The fundraising community is crowded. For every prospect, there are umpteen nonprofits jockeying for donations. It’s a competitive landscape. If you want to guarantee that your organization can make a lasting impression on the prospects you encounter, you need to get to know them as soon as you can and continue to learn more about them.
The good thing is, just like in all other aspects of life, people who give philanthropically follow patterns. From those patterns, your organization can determine a prospect’s willingness and ability to give to your cause. To see those patterns, you have to research for specific types of data and extrapolate the trends. It’s a fundraising method also known as prospect research.
Dive into your investigation with the four pieces of must-know information below.
- What is this prospect’s contact information?
Let’s start with the simple and obvious option. If you want to make any headway with your fundraising, you need basic contact information on all of your donors. Period. No exceptions.
These basic details include:
- Phone number
You are going to build entire prospect profiles from this information. Skimping on the data at this stage is like forgetting to lay the foundation for a building. As a side note, once you have this data, it is important to keep it up-to-date and ensure its accuracy. Fundraising with out-of-date and inaccurate details is as difficult as fundraising with no data at all.
Outside of these five data types, there are a few others that we can call a step up from basic. For example, well-rounded prospect profiles include employer information. There’s a wealth of fundraising promise that comes along with knowing a prospect’s employer and professional relationships.
A donor could work for a company that has a generous corporate social responsibility arm with workplace giving incentives. If that’s the case, there are usually great opportunities for additional funding to be earned. Don’t miss out!
- Has the prospect given to your organization in the past?
When you have the basic details down, it’s time to get to the fun stuff, the first of which is past giving to your organization. Past giving is the best indicator of future giving. Past giving to your particular organization is an even stronger tie.
To best gauge past giving, analyze the prospect’s RFM score. Which stands for:
- Recency of giving
- Frequency of giving
- Monetary contribution
Essentially, you’re looking to see when the prospect last donated, how often (s)he has given historically, and how much has been given.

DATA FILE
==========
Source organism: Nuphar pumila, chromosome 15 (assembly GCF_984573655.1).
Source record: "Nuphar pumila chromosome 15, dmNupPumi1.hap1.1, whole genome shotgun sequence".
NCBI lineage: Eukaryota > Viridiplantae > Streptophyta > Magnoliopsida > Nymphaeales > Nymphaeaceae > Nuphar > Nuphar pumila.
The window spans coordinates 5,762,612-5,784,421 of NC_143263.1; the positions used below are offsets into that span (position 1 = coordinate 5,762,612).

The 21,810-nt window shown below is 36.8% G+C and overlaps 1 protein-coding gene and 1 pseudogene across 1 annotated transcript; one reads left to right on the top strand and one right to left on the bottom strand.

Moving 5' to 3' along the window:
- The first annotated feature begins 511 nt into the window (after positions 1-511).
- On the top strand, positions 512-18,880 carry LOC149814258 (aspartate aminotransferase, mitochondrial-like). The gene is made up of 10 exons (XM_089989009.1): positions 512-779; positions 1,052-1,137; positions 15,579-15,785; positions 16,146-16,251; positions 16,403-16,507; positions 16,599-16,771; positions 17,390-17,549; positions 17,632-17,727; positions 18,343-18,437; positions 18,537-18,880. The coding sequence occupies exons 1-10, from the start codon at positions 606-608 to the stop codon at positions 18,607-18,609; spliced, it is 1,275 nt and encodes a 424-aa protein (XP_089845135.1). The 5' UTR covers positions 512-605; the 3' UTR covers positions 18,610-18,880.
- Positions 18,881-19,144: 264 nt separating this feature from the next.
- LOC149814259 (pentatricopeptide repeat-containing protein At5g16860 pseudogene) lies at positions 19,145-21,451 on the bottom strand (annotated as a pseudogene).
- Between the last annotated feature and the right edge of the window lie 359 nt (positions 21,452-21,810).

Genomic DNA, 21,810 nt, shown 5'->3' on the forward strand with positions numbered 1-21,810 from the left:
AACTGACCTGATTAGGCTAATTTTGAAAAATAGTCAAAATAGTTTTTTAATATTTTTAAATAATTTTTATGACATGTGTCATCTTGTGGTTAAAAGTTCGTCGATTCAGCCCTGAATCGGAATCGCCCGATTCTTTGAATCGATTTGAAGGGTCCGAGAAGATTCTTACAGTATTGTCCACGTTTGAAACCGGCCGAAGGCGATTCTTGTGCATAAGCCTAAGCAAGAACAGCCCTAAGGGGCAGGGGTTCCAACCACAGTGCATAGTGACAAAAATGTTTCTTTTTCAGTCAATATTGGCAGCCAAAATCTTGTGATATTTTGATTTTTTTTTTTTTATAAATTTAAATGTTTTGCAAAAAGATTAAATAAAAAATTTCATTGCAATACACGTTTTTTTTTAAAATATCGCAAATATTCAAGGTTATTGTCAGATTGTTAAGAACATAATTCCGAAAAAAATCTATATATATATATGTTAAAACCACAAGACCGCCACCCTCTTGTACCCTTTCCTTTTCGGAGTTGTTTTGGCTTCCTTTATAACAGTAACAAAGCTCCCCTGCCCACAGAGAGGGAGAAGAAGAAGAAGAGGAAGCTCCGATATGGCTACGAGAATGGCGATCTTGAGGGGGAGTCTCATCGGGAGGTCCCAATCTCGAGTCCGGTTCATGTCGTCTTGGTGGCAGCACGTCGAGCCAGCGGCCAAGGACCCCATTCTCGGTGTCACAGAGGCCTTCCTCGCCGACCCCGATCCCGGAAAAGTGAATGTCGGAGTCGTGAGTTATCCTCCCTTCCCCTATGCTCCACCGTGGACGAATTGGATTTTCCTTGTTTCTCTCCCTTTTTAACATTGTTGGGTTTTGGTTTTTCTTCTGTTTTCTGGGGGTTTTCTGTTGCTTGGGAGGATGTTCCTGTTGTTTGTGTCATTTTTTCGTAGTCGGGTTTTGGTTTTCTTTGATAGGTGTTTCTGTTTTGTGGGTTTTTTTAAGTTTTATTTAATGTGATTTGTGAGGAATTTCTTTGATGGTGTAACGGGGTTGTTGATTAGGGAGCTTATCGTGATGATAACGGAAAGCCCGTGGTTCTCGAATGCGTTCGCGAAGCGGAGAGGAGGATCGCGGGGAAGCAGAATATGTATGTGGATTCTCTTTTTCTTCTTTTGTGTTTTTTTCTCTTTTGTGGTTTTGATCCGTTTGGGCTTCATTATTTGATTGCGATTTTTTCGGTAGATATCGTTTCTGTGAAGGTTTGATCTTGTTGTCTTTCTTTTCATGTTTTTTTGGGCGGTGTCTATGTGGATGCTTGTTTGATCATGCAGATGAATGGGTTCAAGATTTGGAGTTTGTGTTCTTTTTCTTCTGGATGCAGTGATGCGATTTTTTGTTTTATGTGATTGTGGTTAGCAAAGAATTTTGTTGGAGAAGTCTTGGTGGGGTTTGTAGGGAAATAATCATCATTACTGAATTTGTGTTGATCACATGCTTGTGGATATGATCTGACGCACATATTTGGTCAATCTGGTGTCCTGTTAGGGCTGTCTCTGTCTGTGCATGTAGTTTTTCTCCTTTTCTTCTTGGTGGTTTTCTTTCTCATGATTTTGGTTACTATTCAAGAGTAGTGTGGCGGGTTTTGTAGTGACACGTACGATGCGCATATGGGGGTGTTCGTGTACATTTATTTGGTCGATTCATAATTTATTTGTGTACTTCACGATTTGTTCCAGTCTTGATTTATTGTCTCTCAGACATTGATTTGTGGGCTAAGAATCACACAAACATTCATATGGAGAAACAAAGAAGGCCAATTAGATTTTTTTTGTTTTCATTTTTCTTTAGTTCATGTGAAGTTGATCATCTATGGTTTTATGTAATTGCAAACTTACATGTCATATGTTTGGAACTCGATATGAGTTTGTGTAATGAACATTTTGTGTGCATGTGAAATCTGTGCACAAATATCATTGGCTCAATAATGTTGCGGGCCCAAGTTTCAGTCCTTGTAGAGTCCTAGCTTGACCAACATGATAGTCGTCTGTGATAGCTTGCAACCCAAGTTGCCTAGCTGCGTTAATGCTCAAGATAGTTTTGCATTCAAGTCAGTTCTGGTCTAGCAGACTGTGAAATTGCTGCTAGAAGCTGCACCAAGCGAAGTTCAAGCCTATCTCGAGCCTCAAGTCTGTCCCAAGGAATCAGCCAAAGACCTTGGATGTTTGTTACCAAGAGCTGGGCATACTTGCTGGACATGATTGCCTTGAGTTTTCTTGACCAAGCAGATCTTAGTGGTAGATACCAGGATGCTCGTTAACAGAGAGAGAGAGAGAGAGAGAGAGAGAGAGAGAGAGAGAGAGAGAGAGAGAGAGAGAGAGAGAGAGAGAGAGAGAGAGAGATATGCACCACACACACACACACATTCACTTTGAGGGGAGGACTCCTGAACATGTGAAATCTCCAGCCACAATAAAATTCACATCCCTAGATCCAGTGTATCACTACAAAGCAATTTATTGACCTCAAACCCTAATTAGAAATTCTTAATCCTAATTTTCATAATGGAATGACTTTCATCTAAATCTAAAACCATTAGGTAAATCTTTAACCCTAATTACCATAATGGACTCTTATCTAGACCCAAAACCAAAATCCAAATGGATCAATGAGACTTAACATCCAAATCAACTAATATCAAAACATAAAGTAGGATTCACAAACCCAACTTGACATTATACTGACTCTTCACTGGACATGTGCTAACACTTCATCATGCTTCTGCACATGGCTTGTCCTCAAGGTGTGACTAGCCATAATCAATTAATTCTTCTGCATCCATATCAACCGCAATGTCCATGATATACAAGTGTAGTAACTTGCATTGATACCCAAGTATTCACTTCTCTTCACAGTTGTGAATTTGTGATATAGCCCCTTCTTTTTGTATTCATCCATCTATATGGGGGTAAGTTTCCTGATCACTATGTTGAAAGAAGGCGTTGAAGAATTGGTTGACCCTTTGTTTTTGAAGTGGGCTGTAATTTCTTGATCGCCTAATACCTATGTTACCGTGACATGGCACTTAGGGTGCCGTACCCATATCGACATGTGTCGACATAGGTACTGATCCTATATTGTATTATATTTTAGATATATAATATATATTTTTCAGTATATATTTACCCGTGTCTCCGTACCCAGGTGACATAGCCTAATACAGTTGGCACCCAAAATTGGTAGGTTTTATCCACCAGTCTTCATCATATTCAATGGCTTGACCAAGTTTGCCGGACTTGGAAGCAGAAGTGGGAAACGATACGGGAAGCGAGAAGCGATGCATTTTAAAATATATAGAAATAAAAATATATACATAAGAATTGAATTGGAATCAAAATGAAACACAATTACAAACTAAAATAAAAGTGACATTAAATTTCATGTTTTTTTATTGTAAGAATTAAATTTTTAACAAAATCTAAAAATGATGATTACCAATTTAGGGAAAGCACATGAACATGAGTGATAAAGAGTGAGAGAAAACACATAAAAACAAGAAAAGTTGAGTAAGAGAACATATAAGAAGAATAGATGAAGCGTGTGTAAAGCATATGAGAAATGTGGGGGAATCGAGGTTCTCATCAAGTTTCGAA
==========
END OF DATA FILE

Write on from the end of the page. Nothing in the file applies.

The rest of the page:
The RFM score can help identify all sorts of donor prospects. Consider major giving prospects, for instance. Major gifts are given by donors with strong bonds to your organization and the financial capacity to give large gifts. Both of those traits are exemplified in the RFM score.
Keep in mind:
Past giving indicates a bond, but prospects can be connected to your organization in other ways, too. Consider your various fundraisers. If a supporter volunteers for all of your fundraisers, that individual is a good prospect. A history of your organization doesn’t have to be exclusive to giving.
The reason we’ve highlighted past giving, in particular, is because it is the clearest sign of a future gift. The link might not be as apparent in other cases, but it is definitely present.
- Has the prospect given to a political campaign or political cause?
I know what you’re thinking. My organization doesn’t have any political affiliations. How can this be predictive? The short answer — political giving has a strong correlation to philanthropic giving.
Look at the facts. Individuals who have donated $2,500+ to political campaigns are 14 times as likely to make a charitable gift as your average prospect is. Yes, you read correctly. It says 14 times as likely.
That’s the statistic, but the explanation is just as logical. Political giving tells a nonprofit two things:
- The prospect has the funds to give.
- The prospect is willing to donate to causes (s)he cares about.
The research shows that these candidates are more than prospects; they’re high-quality prospects. As an added bonus, if your organization does have an advocacy or lobbying arm, you might fight candidates whose political interests align with your work.
- Does this prospect have any traditional wealth markers?
A donor’s ability to give is determined by wealth markers. The fact that a prospect has the funds to donate doesn’t automatically mean that prospect will give to your organization. That being said, it is still worthwhile research.
As you begin to investigate, there is two wealth marker go-to’s to begin with:
- Real estate ownership
- Stock ownership
Careful with stock ownership though, you’ll only be able to uncover ownership in public companies! The search won’t reveal anything about ownership in private companies, so the statistic can be misleading if you don’t analyze it with a discerning eye.
Investigating wealth markers is an important component of identifying major gift prospects, but it is just one piece of the puzzle.
Having a complete picture of your donors and prospects gives you the ability to personalize your solicitation strategies as much as possible. Personalized solicitation strategies will boost your acquisition rate. And from there, you’ll see your fundraising numbers climb.